Raleigh-based American Aquarium crowdfund their way to success 

Fan-funded Fortune

The guys of American Aquarium are grateful they can afford to eat at Olive Garden rather than McDonald's


The guys of American Aquarium are grateful they can afford to eat at Olive Garden rather than McDonald's

They say it's darkest before the dawn, which puts American Aquarium's 2012 release Burn. Flicker. Die. at 15 minutes to sunrise. It's a dark, disconsolate album. As opposed to the romantic heartbreak that keyed the Raleigh sextet's prior four Americana albums, the band's latest is about the death of a dream.

"We joke around about it every time it comes up in conversation, that the record about us breaking up is the record that kept us together," chuckles singer/guitarist BJ Barham. "It's amazing what you can create in those moments of desperation."

After seven years of playing 250 shows a year, the hard work paid off with Burn. Flicker. Die., the band's most successful album to date. Positive reviews and accolades rolled in comparing them to country-inflected bar bands such as Drive-By Truckers and Lucero, the latter of which is reflective of Barham's gruff, whiskey-scarred vocals.

The band raised over $20,000 through the crowdfunding site PledgeMusic to fund eight days in the studio. They poured themselves into the album, believing it would be their last creative endeavor together.

That passionate surrender comes through from the impotent "Harmless Sparks" to the pedal-steel road ballad "Lonely Ain't Easy," while the Hold Steady-ish barroom rocker "Savannah Almost Killed Me" seeks to "waste away tonight, drink it down so fast."

However, it's not that American Aquarium weren't trying before, but something clicked on Burn. Flicker. Die. That album set off a chain reaction, which propelled them into the top 50 on Billboard's Heatseekers charts — a fine score for an act that has always self-released their music.

"One thing I can say is we had a business plan and we stuck to it," says Barham. "It's like do or die. We're going to be a very fan-interactive band that tours their ass off. For six years, it was like we weren't even eating. Then when Burn. Flicker. Die. came out, it was almost like the Rock God flipped the switch of mercy and said, 'They went hungry long enough. At least we're going to give them apartments now and let them eat at Olive Garden instead of McDonald's.'"

Their success begat even more support when they returned to PledgeMusic to fund their forthcoming sixth album Wolves. They raised almost 150 percent of their goal, enough to spend almost three weeks at Asheville's swanky Echo Mountain Studios.

Barham credits the band's supporters. "Our fans gave us the chance to go into one of the high-end studios in the country, sit down, and say, 'You know what? We're going to do it until we're done,'" he says. "It teaches you a level of appreciation ... I know these people's names when they come to shows. They made this record as much as I made this record. They were a part of it."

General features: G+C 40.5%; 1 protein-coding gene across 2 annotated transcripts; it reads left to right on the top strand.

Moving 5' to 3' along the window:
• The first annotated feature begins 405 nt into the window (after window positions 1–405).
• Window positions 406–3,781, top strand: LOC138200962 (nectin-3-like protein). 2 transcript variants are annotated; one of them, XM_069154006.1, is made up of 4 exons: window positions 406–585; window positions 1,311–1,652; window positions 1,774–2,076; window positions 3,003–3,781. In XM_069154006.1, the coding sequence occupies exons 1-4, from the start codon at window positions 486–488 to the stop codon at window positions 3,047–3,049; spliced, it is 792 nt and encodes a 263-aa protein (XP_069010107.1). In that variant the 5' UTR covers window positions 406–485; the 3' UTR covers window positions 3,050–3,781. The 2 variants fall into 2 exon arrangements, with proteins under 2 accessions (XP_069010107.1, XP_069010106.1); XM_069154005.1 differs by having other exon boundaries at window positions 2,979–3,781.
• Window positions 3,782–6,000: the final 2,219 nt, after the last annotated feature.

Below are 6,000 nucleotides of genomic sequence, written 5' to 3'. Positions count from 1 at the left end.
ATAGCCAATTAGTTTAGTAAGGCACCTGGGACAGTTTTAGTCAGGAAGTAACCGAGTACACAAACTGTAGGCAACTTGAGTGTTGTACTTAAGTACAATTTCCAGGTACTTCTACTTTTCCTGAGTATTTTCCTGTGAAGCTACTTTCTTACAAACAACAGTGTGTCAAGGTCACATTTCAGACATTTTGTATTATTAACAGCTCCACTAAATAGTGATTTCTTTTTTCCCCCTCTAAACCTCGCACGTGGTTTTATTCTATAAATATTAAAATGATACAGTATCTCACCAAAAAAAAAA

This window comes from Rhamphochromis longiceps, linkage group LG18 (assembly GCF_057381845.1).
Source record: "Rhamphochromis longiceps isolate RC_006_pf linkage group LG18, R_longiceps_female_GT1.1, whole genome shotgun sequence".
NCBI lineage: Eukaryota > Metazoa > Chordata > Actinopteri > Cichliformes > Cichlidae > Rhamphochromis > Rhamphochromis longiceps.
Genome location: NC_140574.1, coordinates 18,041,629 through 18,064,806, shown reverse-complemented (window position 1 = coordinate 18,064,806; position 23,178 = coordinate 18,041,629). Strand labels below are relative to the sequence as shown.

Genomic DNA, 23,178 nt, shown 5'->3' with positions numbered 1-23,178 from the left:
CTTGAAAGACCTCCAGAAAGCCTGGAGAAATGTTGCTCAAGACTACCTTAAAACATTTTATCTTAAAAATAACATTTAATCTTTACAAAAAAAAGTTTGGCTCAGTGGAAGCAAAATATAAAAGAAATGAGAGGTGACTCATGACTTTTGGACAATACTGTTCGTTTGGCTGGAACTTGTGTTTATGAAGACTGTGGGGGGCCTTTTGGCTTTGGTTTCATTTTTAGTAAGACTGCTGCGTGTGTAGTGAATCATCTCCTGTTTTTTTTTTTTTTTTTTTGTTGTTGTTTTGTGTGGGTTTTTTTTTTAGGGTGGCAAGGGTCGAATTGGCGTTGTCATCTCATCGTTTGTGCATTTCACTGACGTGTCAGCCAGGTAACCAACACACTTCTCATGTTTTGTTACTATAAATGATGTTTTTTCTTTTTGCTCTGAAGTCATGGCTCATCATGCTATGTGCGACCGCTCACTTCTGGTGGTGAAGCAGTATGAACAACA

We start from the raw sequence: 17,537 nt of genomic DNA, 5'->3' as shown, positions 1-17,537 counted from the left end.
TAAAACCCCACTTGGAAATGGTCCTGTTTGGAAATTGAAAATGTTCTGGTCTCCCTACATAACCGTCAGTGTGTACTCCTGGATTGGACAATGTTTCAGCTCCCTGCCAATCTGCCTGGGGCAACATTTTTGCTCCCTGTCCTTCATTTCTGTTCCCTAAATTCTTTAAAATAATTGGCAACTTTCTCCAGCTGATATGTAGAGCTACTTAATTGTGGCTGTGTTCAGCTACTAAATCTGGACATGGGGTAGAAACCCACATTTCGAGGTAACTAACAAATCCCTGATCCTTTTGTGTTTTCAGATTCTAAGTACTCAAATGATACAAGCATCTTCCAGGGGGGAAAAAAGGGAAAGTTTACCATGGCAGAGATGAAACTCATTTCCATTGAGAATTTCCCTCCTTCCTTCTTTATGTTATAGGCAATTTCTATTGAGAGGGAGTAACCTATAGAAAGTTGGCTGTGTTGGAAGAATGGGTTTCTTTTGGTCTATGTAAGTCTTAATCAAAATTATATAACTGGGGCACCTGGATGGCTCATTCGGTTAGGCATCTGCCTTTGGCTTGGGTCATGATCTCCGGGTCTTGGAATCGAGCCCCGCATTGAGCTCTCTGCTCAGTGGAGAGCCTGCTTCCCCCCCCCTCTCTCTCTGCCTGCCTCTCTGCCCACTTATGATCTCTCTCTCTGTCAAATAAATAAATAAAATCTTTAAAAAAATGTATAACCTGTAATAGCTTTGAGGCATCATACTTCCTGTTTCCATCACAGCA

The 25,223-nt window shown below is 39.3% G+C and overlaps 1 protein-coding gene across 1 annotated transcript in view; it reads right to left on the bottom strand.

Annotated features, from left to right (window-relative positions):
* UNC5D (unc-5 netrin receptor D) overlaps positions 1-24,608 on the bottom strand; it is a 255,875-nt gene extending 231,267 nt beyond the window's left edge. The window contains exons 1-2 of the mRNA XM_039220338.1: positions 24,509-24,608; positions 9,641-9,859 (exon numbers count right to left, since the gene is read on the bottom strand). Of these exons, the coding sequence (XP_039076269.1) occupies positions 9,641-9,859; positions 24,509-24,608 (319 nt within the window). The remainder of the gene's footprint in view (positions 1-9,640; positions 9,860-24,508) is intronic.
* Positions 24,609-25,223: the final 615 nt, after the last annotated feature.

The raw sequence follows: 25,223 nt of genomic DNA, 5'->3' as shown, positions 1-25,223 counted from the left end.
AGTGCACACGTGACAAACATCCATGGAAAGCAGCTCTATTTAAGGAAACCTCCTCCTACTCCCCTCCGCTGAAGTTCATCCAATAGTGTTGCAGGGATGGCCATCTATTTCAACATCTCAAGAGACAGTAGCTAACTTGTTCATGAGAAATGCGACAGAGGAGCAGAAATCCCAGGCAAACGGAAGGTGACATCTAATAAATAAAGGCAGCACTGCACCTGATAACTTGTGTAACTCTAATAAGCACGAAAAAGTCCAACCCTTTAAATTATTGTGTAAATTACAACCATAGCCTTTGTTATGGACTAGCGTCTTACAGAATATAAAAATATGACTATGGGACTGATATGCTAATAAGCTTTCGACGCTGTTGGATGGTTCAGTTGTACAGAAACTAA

Wolves is a departure from American Aquarium's last five albums, led in part by the addition of new guitarist Colin DiMeo. He helped pick up some slack and made it easier for Whit Wright to put down the pedal steel a bit in favor of keyboards.

"Whit is a freak of nature and one of the most talented dudes I ever met," Barham says. "He's playing the pedal steel — which is a big fucking math problem and enigma in itself — instead of being happy that he's mastered that, he went, 'I'm going to teach myself piano.' Bought the piano and six months later, he's playing on the record."

Barham continues a moment later, "He's the tightrope walker that juggles and then shoots himself out of the cannon."

Many songs feature both keyboard parts and pedal steel solos as Wright bounces from one instrument to the other within the same song. But not only does the band explore an keys-driven sound on Wolves, American Aquarium incorporates strings and horns. Luckily, they don't fashion themselves junior Burt Bacharachs.

"When you tell people there are strings and horns, they think we've lost our fucking minds and mapped out this opus," Barham laughs. "The different elements we've never really had on the record before are just really small. There will be some fans that don't hear any of that. It's a horn line here or there. We didn't come out with the Saturday Night Live horn section and do a complete breakdown. It's really these tasteful, subtle little embellishments."

For Barham, who is about to turn 30, Wolves signals a new, lower-key chapter for American Aquarium. "This is a hard left turn for the band," he says. "That era of the band making the kind of loud bar rock is kinda over for us. That is the one thing that has ended in this band."

The band just returned from a trip to Germany and is a tight, well-oiled machine at the moment. Barham can't wait to play these songs in advance of the Jan. 30 record release back home in Raleigh. "I'm chomping at the bit waiting for people to hear this record, because for the first time this band is focused on recording from a songwriting aspect. They made the music. On this record, every single person is represented, especially in the arrangements of the songs."

In a sense, it's an answer to the desolation of the last disc. You might even call it a happy ending.

"It's the first record that's not about a one-night stand or a girl in a hotel. It's about me being happy," Barham says. "I get married in December. It's about me being happy and being in a band that's doing well. It's about me accepting the fact that I might have to live on the road the rest of my life, but that's not a bad way to live."

Barham feels focused for the first time. "Happiness eluded me for quite a while," he says. "I pretty much had to put it in a stranglehold, and I think we're good now."



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